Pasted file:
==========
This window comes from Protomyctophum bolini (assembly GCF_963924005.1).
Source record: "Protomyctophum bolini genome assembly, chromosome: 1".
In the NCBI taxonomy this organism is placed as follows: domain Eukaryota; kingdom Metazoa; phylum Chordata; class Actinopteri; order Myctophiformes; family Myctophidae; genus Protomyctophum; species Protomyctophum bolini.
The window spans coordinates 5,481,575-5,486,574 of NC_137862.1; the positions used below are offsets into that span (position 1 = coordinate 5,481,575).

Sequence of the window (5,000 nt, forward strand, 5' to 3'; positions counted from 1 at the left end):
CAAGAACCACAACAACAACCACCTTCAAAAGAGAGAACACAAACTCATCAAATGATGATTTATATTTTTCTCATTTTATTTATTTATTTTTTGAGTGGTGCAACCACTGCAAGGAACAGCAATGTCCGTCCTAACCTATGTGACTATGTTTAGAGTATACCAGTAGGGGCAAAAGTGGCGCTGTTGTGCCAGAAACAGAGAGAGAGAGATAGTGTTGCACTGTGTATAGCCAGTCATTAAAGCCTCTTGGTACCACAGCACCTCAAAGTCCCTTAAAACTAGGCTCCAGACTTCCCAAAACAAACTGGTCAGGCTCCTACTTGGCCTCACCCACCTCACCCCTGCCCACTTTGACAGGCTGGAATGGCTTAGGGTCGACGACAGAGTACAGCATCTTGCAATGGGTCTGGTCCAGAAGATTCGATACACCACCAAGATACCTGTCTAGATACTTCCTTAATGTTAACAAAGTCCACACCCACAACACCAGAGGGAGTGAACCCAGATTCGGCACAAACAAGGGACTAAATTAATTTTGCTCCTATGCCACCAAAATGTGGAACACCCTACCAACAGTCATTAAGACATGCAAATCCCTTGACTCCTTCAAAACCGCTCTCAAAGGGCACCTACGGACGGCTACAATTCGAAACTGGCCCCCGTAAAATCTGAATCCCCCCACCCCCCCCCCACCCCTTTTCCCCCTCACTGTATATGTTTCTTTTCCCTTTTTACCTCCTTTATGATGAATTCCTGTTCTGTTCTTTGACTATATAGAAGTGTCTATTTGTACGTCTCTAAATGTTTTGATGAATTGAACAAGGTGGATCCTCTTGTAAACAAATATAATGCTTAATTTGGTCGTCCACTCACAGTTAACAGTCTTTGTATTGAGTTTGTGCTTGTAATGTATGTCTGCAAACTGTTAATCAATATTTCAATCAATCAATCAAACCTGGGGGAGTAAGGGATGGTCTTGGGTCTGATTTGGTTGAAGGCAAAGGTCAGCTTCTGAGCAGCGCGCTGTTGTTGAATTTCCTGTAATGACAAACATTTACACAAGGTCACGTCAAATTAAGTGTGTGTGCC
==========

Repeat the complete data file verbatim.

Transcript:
This window comes from Protomyctophum bolini (assembly GCF_963924005.1).
Source record: "Protomyctophum bolini genome assembly, chromosome: 1".
In the NCBI taxonomy this organism is placed as follows: domain Eukaryota; kingdom Metazoa; phylum Chordata; class Actinopteri; order Myctophiformes; family Myctophidae; genus Protomyctophum; species Protomyctophum bolini.
The window spans coordinates 5,481,575-5,486,574 of NC_137862.1; the positions used below are offsets into that span (position 1 = coordinate 5,481,575).

Sequence of the window (5,000 nt, forward strand, 5' to 3'; positions counted from 1 at the left end):
CAAGAACCACAACAACAACCACCTTCAAAAGAGAGAACACAAACTCATCAAATGATGATTTATATTTTTCTCATTTTATTTATTTATTTTTTGAGTGGTGCAACCACTGCAAGGAACAGCAATGTCCGTCCTAACCTATGTGACTATGTTTAGAGTATACCAGTAGGGGCAAAAGTGGCGCTGTTGTGCCAGAAACAGAGAGAGAGAGATAGTGTTGCACTGTGTATAGCCAGTCATTAAAGCCTCTTGGTACCACAGCACCTCAAAGTCCCTTAAAACTAGGCTCCAGACTTCCCAAAACAAACTGGTCAGGCTCCTACTTGGCCTCACCCACCTCACCCCTGCCCACTTTGACAGGCTGGAATGGCTTAGGGTCGACGACAGAGTACAGCATCTTGCAATGGGTCTGGTCCAGAAGATTCGATACACCACCAAGATACCTGTCTAGATACTTCCTTAATGTTAACAAAGTCCACACCCACAACACCAGAGGGAGTGAACCCAGATTCGGCACAAACAAGGGACTAAATTAATTTTGCTCCTATGCCACCAAAATGTGGAACACCCTACCAACAGTCATTAAGACATGCAAATCCCTTGACTCCTTCAAAACCGCTCTCAAAGGGCACCTACGGACGGCTACAATTCGAAACTGGCCCCCGTAAAATCTGAATCCCCCCACCCCCCCCCCACCCCTTTTCCCCCTCACTGTATATGTTTCTTTTCCCTTTTTACCTCCTTTATGATGAATTCCTGTTCTGTTCTTTGACTATATAGAAGTGTCTATTTGTACGTCTCTAAATGTTTTGATGAATTGAACAAGGTGGATCCTCTTGTAAACAAATATAATGCTTAATTTGGTCGTCCACTCACAGTTAACAGTCTTTGTATTGAGTTTGTGCTTGTAATGTATGTCTGCAAACTGTTAATCAATATTTCAATCAATCAATCAAACCTGGGGGAGTAAGGGATGGTCTTGGGTCTGATTTGGTTGAAGGCAAAGGTCAGCTTCTGAGCAGCGCGCTGTTGTTGAATTTCCTGTAATGACAAACATTTACACAAGGTCACGTCAAATTAAGTGTGTGTGCC